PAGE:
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Charles L. Poole


Posted By: S. Ferrall - IAGenWeb volunteer
Date: 11/6/2023 at 09:42:57

He is 107 Years Old
Charles L. Poole is Iowa's Oldest Citizen
Neighbors and Friends Celebrated His Natal Day With Him Yesterday - He Took up a Dakota Tree Claim when He Was More Than Ninety Years of Age

(The following article relating to Iowa's centenarian, Mr. Poole, we copy from the 'Chicago Journal' of March 16th. While there is much in the article which has previously been published in our paper, yet there are facts presented herewith which will be anxiously perused by an interested public. And then the likeness of this aged man will add no interest to the article, which was mainly prepared for the JOURNAL by our New Albin Correspondent, Mr. H.H. Larson. - Ed. Mirror}

New Albin, Iowa, March 16 - This town is proud in the possession among its inhabitants of a centenarian, whose interesting life and more interesting personal characteristics have made him a famous person in these parts. Such is the high regard in which he is held here, that yesterday, when Charles L. Poole, passed the 107th mile-stone in his road from the cradle to the grave, the town turned out in a grand celebration of the event, and a reception was tendered him.

It was more than a formal affair, in which perfunctory calls were to be paid some grandee, for every man, woman and child felt that they possessed some right to pay him honor on account of his lovely personality. This is, indeed, true with the mothers of the town, who point to the centenarian as an example to be followed by their children.

Charles L. Poole is best known, of course, on account of his extreme age, and next best known by his correct habits of life. He is very temperate, allowing himself only an occasional glass of beer. He was never known to "treat" nor to accept a glass from any one. To this fact is due the little knowledge the fond mothers have of the occasional glass of beer the old gentleman imbibes.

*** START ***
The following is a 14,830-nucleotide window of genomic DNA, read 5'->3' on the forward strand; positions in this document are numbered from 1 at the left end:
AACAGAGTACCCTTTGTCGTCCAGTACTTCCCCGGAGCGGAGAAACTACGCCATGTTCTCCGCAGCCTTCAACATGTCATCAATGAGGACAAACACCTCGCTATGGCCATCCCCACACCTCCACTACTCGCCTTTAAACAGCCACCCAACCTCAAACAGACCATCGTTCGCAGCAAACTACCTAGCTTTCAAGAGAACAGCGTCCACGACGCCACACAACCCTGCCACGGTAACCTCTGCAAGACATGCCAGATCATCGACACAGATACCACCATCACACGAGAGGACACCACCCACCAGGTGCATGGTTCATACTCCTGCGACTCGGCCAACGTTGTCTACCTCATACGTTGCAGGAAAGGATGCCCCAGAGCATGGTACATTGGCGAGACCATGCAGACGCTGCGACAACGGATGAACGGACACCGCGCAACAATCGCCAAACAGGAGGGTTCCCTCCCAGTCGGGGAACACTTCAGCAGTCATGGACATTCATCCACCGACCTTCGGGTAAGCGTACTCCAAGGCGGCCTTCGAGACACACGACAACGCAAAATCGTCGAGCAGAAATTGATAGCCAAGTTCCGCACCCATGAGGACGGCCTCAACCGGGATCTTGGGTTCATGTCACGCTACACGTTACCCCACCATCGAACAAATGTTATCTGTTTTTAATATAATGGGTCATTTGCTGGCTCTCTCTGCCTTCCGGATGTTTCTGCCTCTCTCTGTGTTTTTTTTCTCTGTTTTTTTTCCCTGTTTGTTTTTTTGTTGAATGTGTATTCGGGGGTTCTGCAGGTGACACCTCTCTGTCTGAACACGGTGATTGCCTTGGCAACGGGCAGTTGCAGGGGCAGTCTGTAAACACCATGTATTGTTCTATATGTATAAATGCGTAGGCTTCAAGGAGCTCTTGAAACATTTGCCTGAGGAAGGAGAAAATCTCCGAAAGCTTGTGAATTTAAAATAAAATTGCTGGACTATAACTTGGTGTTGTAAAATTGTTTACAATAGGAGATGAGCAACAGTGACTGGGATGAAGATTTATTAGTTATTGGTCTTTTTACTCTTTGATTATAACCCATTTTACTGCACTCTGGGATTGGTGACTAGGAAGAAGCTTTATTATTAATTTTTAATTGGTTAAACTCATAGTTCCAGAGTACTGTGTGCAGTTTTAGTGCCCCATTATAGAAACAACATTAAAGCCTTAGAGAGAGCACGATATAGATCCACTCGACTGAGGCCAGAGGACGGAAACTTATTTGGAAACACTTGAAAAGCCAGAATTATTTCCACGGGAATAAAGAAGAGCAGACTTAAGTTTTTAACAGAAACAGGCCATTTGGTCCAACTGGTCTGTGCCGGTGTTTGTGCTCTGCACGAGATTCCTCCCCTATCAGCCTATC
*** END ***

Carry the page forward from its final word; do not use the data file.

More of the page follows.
Whether to his exemplary conduct or to the fact that he feels himself growing younger each year is due the gradual darkening of his hair, none but a scientist can tell; yet his locks which once fell white and straggling over his ears and collar, have taken on a dark hue and grown thicker until they incline to mat and tangle.

He spends his leisure reading the newspapers and studying public affairs, just as it is the duty of men of 30 or 40 years to do and which they very often do as a matter of duty rather than choice; and he often speaks of his intention to visit the World' Fair.

Until the last two or three years he never indulged in the use of a walking-stick, and even now he does it with an apology, as though one were necessary when slippery weather compels him to take that precaution. His general health is good.

It was prior to the great French revolution, before Napoleon Bonaparte had reached the zinth of his fame, when Wellington had only a mediocre reputation in England, that our centenarian was born, as the church records of Congrasbury, Somersetshire, England, will attest, for in them it is shown that Charles L. Poole was born March 15, 1786.

Married once in England and left a widower, Mr. Poole emigrated to the United States and made his home in Kane county, Ill. There he suffered the loss of another, his second wife, leaving by the two, ten children motherless. A third wife was taken into his home, but she died in 1850, when he was 64 years of age.

For the last forty-three years he has been a widower, with his family scattered, which now numbers seven children and sixty-three grandchildren and great grandchildren.

His children are: Charles Poole, oldest son, residing in England; Edw. Poole, whose home is at Devil's Lake, N.D.; Mrs. H.C. Bellows and Mrs. H.H. May of this city, with the latter of whom he resides; Mrs. William Bishop, of San Francisco; Mrs. George N. Milks, of Nebraska, whose address is not known; and Mrs. Frank Burton, of Elgin, Ill., all of whom are quite advanced in years.

After the death of his third wife, Mr. Poole removed to Allamakee county, Ia. and settled on a farm about eight miles out of Lansing, known as May's Prairie, where he entered a tract of land. This was in 1851, when Iowa was a wast of untilled land, and in Iowa, as in Illinois, he must be counted a pioneer of early date.